> >> >>
> >> >> Eek! It looks as if a magic string is used to signal the image
> >> >> contents,
> >> >> and that string is the name of the ICC profile. Not only are the
> gamma
> >> >> and
> >> >> chromaticity to be ignored, but also the contents of the ICC profile.
> >> >>
> >> >> Agreed. That looks horrible.
> >> >>
> >> >> It seems clear that a vastly better way to encode BT.2100 still
> images
> >> >> in
> >> >> PNG would be to embed an ICCMax profile that correctly describes the
> >> >> EOTF
> >> >> and the primary chromaticities, and has a correct peak luminance
> value.
> >> >> I
> >> >> assume that the flaws noted above are due to limitations of ICC v.4?
> >> >>
> >> >> Any obvious drawbacks of my proposed approach?
> >> >>
> >> >> Have you created such an ICCMax profile?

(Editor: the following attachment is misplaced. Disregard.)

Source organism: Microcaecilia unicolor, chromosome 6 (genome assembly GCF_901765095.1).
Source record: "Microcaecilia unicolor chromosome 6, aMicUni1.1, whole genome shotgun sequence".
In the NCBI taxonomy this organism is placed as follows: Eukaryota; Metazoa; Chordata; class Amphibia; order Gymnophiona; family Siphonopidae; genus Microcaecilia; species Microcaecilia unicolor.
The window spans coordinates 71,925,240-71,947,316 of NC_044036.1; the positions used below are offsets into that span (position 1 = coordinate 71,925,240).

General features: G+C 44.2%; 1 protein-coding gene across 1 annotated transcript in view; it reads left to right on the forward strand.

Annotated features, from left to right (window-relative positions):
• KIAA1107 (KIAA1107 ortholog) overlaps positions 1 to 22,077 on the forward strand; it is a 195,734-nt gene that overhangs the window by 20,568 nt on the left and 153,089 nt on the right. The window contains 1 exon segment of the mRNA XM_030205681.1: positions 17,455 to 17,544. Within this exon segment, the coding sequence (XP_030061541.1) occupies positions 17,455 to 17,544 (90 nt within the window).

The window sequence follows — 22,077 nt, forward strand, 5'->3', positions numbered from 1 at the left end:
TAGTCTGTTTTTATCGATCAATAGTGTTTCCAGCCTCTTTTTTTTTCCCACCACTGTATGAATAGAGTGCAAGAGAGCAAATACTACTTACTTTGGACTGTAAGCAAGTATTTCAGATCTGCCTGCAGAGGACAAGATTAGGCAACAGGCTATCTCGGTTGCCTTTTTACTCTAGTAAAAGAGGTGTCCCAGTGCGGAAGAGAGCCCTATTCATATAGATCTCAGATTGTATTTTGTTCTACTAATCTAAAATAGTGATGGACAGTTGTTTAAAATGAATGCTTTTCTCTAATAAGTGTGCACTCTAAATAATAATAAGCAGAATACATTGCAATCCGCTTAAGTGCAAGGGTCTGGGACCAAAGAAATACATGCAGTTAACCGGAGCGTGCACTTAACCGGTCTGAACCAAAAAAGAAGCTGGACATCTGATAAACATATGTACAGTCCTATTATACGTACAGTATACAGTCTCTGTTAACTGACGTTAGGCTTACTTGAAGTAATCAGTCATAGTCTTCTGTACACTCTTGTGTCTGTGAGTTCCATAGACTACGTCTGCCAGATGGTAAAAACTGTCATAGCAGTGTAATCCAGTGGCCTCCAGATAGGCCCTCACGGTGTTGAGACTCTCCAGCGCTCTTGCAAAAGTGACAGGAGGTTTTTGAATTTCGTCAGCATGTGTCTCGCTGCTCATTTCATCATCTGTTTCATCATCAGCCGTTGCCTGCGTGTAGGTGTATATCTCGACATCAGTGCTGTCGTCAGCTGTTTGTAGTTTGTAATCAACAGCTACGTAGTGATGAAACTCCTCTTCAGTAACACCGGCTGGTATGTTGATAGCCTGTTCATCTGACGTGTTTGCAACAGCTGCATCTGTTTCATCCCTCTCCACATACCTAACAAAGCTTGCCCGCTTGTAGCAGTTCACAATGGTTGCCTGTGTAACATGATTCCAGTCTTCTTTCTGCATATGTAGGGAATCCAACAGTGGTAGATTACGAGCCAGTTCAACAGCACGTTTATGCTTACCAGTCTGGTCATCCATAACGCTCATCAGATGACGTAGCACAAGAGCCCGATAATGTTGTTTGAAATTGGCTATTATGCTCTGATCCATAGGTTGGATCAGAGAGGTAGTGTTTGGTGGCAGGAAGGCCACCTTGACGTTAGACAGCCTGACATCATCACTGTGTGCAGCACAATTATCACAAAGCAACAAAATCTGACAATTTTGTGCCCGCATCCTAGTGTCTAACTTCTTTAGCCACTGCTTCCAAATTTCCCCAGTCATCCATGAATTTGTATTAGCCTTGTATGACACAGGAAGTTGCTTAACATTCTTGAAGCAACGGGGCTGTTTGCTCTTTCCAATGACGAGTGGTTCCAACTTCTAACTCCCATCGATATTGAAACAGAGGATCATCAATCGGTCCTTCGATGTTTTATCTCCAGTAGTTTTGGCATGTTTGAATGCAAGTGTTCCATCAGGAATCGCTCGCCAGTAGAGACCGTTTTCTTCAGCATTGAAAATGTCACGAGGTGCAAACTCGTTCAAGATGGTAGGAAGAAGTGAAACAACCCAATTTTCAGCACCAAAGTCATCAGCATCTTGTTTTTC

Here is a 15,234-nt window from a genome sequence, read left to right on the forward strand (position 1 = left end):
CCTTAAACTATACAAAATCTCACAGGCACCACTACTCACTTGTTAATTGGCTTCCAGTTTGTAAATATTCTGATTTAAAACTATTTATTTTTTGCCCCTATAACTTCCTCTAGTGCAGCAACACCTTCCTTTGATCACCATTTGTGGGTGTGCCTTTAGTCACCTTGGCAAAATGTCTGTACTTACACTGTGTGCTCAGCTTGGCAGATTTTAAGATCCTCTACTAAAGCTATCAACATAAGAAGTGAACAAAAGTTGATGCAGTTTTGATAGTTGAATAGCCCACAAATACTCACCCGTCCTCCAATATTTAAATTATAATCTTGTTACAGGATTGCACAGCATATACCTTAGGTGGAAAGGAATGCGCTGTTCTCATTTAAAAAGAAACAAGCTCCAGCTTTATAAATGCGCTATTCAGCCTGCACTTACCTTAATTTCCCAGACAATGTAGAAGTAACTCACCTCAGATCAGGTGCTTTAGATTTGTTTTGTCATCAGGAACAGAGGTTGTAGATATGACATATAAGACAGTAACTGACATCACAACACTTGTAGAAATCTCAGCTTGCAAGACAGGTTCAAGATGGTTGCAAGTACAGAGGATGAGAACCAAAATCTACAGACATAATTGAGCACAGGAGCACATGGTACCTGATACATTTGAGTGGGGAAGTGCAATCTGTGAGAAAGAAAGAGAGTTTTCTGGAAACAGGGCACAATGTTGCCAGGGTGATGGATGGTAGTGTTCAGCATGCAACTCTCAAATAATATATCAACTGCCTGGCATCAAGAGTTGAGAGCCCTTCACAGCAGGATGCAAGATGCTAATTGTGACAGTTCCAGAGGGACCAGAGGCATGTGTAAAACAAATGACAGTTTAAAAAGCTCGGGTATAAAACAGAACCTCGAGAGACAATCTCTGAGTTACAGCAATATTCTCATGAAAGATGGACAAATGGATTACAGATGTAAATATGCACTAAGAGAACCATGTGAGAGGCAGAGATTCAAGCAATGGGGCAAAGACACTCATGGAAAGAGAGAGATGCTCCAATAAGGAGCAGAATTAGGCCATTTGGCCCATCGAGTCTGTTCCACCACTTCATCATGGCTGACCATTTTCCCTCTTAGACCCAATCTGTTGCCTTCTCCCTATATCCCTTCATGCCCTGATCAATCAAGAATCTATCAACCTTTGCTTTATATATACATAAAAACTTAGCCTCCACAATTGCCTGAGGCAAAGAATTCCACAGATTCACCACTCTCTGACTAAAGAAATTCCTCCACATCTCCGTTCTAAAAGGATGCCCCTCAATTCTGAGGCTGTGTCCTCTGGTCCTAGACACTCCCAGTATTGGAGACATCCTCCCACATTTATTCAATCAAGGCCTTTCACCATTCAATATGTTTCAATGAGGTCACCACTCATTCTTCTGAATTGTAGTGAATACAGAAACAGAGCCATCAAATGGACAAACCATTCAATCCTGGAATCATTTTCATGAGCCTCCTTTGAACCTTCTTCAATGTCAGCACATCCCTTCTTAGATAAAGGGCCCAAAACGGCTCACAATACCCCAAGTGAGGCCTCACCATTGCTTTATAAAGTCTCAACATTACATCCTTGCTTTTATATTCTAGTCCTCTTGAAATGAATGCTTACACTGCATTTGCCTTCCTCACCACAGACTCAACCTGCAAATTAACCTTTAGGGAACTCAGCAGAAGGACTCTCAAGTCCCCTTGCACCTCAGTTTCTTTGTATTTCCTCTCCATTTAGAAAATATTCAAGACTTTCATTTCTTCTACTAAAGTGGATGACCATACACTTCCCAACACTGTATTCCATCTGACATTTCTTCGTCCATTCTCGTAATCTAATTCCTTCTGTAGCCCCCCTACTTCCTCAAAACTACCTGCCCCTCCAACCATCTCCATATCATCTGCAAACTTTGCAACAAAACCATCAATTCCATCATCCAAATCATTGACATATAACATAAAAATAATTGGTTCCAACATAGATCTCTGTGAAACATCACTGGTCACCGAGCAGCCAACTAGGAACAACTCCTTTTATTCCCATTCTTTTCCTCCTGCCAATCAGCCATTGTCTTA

> >> >> How do you encode PQ EOTF?
> >> >>
> >> >> 1. I assume the profile is to be used for color conversions, and not
> >> >> only
> >> >> to signal a color space. The current profile works in tested
> >> >> contemporary
> >> >> CMMs and apps. Those same CMMs fail on ICCMax profiles. I am not
> aware
> >> >> of
> >> >> any plans to change that.
> >> >> 2. No way to map the content to SDR media as the 10,000 nits value is
> >> >> useless for this. The current ICC profile provides a fallback for SDR
> >> >> on
> >> >> existing systems.
> >> >> 3. Did you find any flaws related to ICC v4? It seems the mismatch
> >> >> between
> >> >> your expectations and the current implementation are not due to flaws
> >> >> in ICC
> >> >> v4, so we can simply update the ICC profile to address your needs.
> >> >>
> >> >> How about adding descriptive metadata tags to a v4.2 profile?
> >> >> The chromaticityType tag is already in the ICC standard.
> >> >> Not sure how to indicate an EOTF in ICC.
> >> >> Maybe the best is to indicate color and EOTF by name or enum instead
> of
> >> >> by
> >> >> value?
> >> >> HEVC, etc. have adopted enumerations for a closed set of color tags.
> >> >> Here
> >> >> the values would be 9,16,0.
> >> >>
> >> >> Lars
> >> >
> >> >
> >
> >
>
Received on Saturday, 20 May 2017 21:14:47 UTC